To illustrate the point, have a look at the feature image of this article. The Gatsby image algorithm derives a 20x13 pixel thumbnail that takes about 895 bytes whereas BlurHash only needs 37 bytes:

Different placeholder blur-images: 895 bytes (lower left), 37 bytes (lower right).

As you can see, both pictures resemble the color distribution of the original, but the blur-hash has a significantly smaller footprint. This is especially important for low connection speeds for which the placeholder was invented in the first place.

The scaled-down thumbnail shows more detail, brighter colors but also more artifacts as it has not been smoothed the same way. Those artifacts may lead to irritation, that’s why I think the blur-hash version is less likely to be confused with a garbage image or site malfunction.

Blogody blur-up image implementation

Now you know why BlurHash is a great choice for Blogody. As we saw earlier the blur-hash is generated whenever you add a new feature image to your page and it is saved together with the image dimensions in the Blogody database. This is the information delivered from the server to the client (your web page) from which the image placeholder is created.

There are some intricacies that need to be tackled on the client. The first difficulty arises because browsers do not know what to do with a BlurHash. Unlike the base64 encoded image that all browsers understand, the blur-hash must be decoded on the client. Although the process is fast, the resulting blur-hash image can only be shown after first render.

While this sounds like a drawback, it’s actually exactly what you want: lazy image loading. A blog article should show all text elements first and not be blocked a millisecond by image loading. However, what is really important is that the image placeholder does not lead to content shifts. That’s why Blogody initially shows a light-gray placeholder with the exact image dimensions on first render. The placeholder is quickly replaced by the decoded blur-image and finally by the full resolution image. Here is a typical timeline that illustrates the process.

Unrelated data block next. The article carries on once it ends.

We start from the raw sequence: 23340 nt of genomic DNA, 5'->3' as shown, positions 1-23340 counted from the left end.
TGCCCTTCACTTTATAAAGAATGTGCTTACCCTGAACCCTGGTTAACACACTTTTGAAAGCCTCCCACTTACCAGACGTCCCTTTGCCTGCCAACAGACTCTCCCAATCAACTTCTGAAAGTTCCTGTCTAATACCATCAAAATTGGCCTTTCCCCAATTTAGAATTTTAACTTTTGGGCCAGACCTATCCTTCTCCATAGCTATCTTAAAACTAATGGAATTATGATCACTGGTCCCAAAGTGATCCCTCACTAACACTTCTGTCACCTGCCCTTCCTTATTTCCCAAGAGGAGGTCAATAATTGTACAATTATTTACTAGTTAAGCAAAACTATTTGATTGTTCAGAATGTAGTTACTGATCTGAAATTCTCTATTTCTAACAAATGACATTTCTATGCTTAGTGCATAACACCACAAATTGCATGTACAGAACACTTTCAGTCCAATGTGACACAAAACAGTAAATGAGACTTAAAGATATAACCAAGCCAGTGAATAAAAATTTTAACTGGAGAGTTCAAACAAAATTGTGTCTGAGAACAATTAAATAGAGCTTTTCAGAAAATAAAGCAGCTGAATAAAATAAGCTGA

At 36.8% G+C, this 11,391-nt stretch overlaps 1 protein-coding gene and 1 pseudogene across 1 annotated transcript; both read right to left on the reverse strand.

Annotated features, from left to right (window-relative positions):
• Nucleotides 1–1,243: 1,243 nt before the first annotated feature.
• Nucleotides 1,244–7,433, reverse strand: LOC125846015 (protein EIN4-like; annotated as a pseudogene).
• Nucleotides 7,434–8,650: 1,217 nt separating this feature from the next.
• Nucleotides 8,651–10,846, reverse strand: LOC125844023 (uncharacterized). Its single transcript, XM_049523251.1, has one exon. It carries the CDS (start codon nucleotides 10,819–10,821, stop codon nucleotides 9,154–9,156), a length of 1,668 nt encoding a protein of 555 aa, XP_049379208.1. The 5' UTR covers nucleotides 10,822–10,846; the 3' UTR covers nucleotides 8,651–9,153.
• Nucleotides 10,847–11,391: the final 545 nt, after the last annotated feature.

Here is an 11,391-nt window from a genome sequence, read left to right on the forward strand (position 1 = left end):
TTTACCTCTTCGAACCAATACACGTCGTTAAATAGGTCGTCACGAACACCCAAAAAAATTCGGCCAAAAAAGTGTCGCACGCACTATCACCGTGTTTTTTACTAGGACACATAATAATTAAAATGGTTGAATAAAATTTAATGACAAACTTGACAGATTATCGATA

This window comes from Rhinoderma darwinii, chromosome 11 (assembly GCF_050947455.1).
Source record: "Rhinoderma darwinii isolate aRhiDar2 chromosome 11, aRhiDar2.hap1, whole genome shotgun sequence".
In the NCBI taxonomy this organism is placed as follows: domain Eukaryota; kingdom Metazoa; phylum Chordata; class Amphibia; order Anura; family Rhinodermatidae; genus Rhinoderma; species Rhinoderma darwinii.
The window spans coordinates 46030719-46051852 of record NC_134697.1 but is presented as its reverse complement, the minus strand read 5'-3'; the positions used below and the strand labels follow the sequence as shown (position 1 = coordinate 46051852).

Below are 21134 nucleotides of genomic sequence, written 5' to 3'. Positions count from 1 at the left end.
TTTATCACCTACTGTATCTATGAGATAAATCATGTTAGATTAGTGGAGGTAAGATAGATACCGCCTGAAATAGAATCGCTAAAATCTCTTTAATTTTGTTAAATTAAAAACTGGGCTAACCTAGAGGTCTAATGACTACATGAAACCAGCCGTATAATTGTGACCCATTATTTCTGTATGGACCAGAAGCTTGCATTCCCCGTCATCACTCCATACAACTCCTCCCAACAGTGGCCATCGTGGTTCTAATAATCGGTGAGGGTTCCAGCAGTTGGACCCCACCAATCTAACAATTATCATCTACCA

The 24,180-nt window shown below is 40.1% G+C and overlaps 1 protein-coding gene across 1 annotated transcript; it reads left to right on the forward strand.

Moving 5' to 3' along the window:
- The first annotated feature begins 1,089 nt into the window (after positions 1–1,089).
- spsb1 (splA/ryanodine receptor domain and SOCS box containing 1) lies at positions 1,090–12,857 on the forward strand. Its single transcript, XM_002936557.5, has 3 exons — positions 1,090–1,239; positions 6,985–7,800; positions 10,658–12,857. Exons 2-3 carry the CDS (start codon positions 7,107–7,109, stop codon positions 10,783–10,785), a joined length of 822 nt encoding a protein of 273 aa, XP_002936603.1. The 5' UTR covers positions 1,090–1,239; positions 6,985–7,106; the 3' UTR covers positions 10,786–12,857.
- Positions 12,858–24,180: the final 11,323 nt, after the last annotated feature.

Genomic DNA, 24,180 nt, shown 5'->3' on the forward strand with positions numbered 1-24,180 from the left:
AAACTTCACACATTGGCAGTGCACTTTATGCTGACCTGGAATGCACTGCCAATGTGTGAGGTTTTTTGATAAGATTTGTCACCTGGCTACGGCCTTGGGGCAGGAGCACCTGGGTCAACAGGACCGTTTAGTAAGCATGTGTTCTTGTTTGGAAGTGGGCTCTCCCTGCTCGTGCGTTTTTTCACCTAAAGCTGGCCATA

Initial placeholder at 144ms, blur-placeholder fade-in at 320ms, full image fade-in at 500ms.

On slower connections, you’ll see the blur-image for a longer duration, however, the initial gray placeholder is almost as quickly replaced. Due to the transition effects that Blogody uses between these sequences, you’ll hardly notice that the technique starts out with a gray area.

Image placeholder transition animations

The visual placeholder effects are enhanced with transition animations. A fast fade-in effect from the initial gray placeholder to the blur-image and a slightly longer fade-in of the final full resolution image contribute to a smooth progressive loading effect.

On fast internet connections the whole sequence would not be visible. The animation therefore ensures that Blogody feature images are always blended-in nicely.

Perfect page speed rankings despite blur-up effects

While image effects are nice, many implementations deteriorate your Google page ranks. The solution presented here takes special care, so the fancy effect does not impact speed metrics negatively. The key elements for this achievement are:

  • A representation of the placeholder image is generated on the CMS.
  • The placeholder image string has negligible size due to the BlurHash.
  • Only the BlurHash is transferred over the wire, decoding is done on the client.
  • Zero content shifts due to a properly sized placeholder on first render.
  • Lazy fade-in of blurred and final images after first render.

Here is the Lighthouse speed report that I determined with the Chrome developer tools. Not much that can be improved here.

Summary

I’ve come a long way to finally present a convincing solution for the feature image blur-up effect that ensures nice transitions for both fast and slow connections, positively impacts page speeds and does not slow down build times. The best part: this feature works out-of-the-box on all Blogody sites, no configuration changes needed.


This post was originally published at Blogody News on October 25, 2021.